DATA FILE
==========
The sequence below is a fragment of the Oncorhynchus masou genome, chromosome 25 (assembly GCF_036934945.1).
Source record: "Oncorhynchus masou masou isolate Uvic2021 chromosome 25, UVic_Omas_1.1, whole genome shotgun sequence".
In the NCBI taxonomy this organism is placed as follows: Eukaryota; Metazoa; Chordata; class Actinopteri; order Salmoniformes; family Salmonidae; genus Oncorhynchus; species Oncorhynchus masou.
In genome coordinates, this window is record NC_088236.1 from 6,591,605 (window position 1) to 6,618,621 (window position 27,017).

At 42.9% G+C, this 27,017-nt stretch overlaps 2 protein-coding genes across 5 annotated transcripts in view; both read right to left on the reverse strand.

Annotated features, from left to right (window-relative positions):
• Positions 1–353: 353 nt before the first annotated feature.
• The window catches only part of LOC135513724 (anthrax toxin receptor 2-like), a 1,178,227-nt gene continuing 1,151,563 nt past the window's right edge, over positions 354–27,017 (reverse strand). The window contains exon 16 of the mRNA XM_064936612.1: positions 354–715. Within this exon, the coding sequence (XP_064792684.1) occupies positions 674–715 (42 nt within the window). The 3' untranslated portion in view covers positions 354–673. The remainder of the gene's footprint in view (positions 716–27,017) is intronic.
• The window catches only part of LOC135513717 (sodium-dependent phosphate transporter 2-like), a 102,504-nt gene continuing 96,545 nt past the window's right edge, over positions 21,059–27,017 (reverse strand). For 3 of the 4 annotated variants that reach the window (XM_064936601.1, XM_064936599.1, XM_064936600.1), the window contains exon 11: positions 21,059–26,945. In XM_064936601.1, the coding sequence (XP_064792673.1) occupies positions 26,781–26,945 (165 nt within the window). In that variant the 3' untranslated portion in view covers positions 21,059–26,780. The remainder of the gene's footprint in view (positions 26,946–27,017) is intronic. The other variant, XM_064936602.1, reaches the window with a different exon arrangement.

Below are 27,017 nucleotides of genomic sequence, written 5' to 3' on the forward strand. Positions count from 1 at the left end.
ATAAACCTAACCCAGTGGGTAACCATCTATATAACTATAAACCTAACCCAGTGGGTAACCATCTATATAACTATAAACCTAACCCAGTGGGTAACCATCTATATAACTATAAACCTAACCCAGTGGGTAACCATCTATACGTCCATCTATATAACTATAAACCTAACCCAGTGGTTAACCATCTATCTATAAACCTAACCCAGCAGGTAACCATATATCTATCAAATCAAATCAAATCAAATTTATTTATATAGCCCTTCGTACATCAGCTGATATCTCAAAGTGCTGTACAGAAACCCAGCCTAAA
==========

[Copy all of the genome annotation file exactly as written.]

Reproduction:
The sequence below is a fragment of the Oncorhynchus masou genome, chromosome 25 (assembly GCF_036934945.1).
Source record: "Oncorhynchus masou masou isolate Uvic2021 chromosome 25, UVic_Omas_1.1, whole genome shotgun sequence".
In the NCBI taxonomy this organism is placed as follows: Eukaryota; Metazoa; Chordata; class Actinopteri; order Salmoniformes; family Salmonidae; genus Oncorhynchus; species Oncorhynchus masou.
In genome coordinates, this window is record NC_088236.1 from 6,591,605 (window position 1) to 6,618,621 (window position 27,017).

At 42.9% G+C, this 27,017-nt stretch overlaps 2 protein-coding genes across 5 annotated transcripts in view; both read right to left on the reverse strand.

Annotated features, from left to right (window-relative positions):
• Positions 1–353: 353 nt before the first annotated feature.
• The window catches only part of LOC135513724 (anthrax toxin receptor 2-like), a 1,178,227-nt gene continuing 1,151,563 nt past the window's right edge, over positions 354–27,017 (reverse strand). The window contains exon 16 of the mRNA XM_064936612.1: positions 354–715. Within this exon, the coding sequence (XP_064792684.1) occupies positions 674–715 (42 nt within the window). The 3' untranslated portion in view covers positions 354–673. The remainder of the gene's footprint in view (positions 716–27,017) is intronic.
• The window catches only part of LOC135513717 (sodium-dependent phosphate transporter 2-like), a 102,504-nt gene continuing 96,545 nt past the window's right edge, over positions 21,059–27,017 (reverse strand). For 3 of the 4 annotated variants that reach the window (XM_064936601.1, XM_064936599.1, XM_064936600.1), the window contains exon 11: positions 21,059–26,945. In XM_064936601.1, the coding sequence (XP_064792673.1) occupies positions 26,781–26,945 (165 nt within the window). In that variant the 3' untranslated portion in view covers positions 21,059–26,780. The remainder of the gene's footprint in view (positions 26,946–27,017) is intronic. The other variant, XM_064936602.1, reaches the window with a different exon arrangement.

Below are 27,017 nucleotides of genomic sequence, written 5' to 3' on the forward strand. Positions count from 1 at the left end.
ATAAACCTAACCCAGTGGGTAACCATCTATATAACTATAAACCTAACCCAGTGGGTAACCATCTATATAACTATAAACCTAACCCAGTGGGTAACCATCTATATAACTATAAACCTAACCCAGTGGGTAACCATCTATACGTCCATCTATATAACTATAAACCTAACCCAGTGGTTAACCATCTATCTATAAACCTAACCCAGCAGGTAACCATATATCTATCAAATCAAATCAAATCAAATTTATTTATATAGCCCTTCGTACATCAGCTGATATCTCAAAGTGCTGTACAGAAACCCAGCCTAAA